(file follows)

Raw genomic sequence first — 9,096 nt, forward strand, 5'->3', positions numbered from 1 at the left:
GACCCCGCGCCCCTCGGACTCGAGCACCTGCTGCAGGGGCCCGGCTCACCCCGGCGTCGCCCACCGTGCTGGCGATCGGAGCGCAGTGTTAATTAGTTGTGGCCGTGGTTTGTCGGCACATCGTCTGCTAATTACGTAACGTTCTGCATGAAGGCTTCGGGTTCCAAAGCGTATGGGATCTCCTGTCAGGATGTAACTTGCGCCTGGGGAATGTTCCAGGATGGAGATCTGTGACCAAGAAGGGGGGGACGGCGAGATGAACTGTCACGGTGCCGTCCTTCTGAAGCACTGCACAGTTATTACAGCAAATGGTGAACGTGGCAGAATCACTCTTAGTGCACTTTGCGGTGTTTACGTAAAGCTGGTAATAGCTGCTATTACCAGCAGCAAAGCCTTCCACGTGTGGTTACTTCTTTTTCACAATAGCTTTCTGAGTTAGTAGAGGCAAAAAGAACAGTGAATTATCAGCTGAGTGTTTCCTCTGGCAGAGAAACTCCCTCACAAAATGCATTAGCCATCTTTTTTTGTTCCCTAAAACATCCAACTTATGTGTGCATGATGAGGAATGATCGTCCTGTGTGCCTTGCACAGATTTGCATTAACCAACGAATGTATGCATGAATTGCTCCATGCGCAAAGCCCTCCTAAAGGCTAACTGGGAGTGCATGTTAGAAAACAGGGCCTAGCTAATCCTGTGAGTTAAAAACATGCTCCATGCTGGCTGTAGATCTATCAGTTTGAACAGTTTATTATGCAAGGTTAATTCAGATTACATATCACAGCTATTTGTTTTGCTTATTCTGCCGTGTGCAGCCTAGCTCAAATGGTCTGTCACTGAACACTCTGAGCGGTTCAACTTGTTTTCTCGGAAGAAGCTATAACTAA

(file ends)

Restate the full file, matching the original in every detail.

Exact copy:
Raw genomic sequence first — 9,096 nt, forward strand, 5'->3', positions numbered from 1 at the left:
GACCCCGCGCCCCTCGGACTCGAGCACCTGCTGCAGGGGCCCGGCTCACCCCGGCGTCGCCCACCGTGCTGGCGATCGGAGCGCAGTGTTAATTAGTTGTGGCCGTGGTTTGTCGGCACATCGTCTGCTAATTACGTAACGTTCTGCATGAAGGCTTCGGGTTCCAAAGCGTATGGGATCTCCTGTCAGGATGTAACTTGCGCCTGGGGAATGTTCCAGGATGGAGATCTGTGACCAAGAAGGGGGGGACGGCGAGATGAACTGTCACGGTGCCGTCCTTCTGAAGCACTGCACAGTTATTACAGCAAATGGTGAACGTGGCAGAATCACTCTTAGTGCACTTTGCGGTGTTTACGTAAAGCTGGTAATAGCTGCTATTACCAGCAGCAAAGCCTTCCACGTGTGGTTACTTCTTTTTCACAATAGCTTTCTGAGTTAGTAGAGGCAAAAAGAACAGTGAATTATCAGCTGAGTGTTTCCTCTGGCAGAGAAACTCCCTCACAAAATGCATTAGCCATCTTTTTTTGTTCCCTAAAACATCCAACTTATGTGTGCATGATGAGGAATGATCGTCCTGTGTGCCTTGCACAGATTTGCATTAACCAACGAATGTATGCATGAATTGCTCCATGCGCAAAGCCCTCCTAAAGGCTAACTGGGAGTGCATGTTAGAAAACAGGGCCTAGCTAATCCTGTGAGTTAAAAACATGCTCCATGCTGGCTGTAGATCTATCAGTTTGAACAGTTTATTATGCAAGGTTAATTCAGATTACATATCACAGCTATTTGTTTTGCTTATTCTGCCGTGTGCAGCCTAGCTCAAATGGTCTGTCACTGAACACTCTGAGCGGTTCAACTTGTTTTCTCGGAAGAAGCTATAACTAA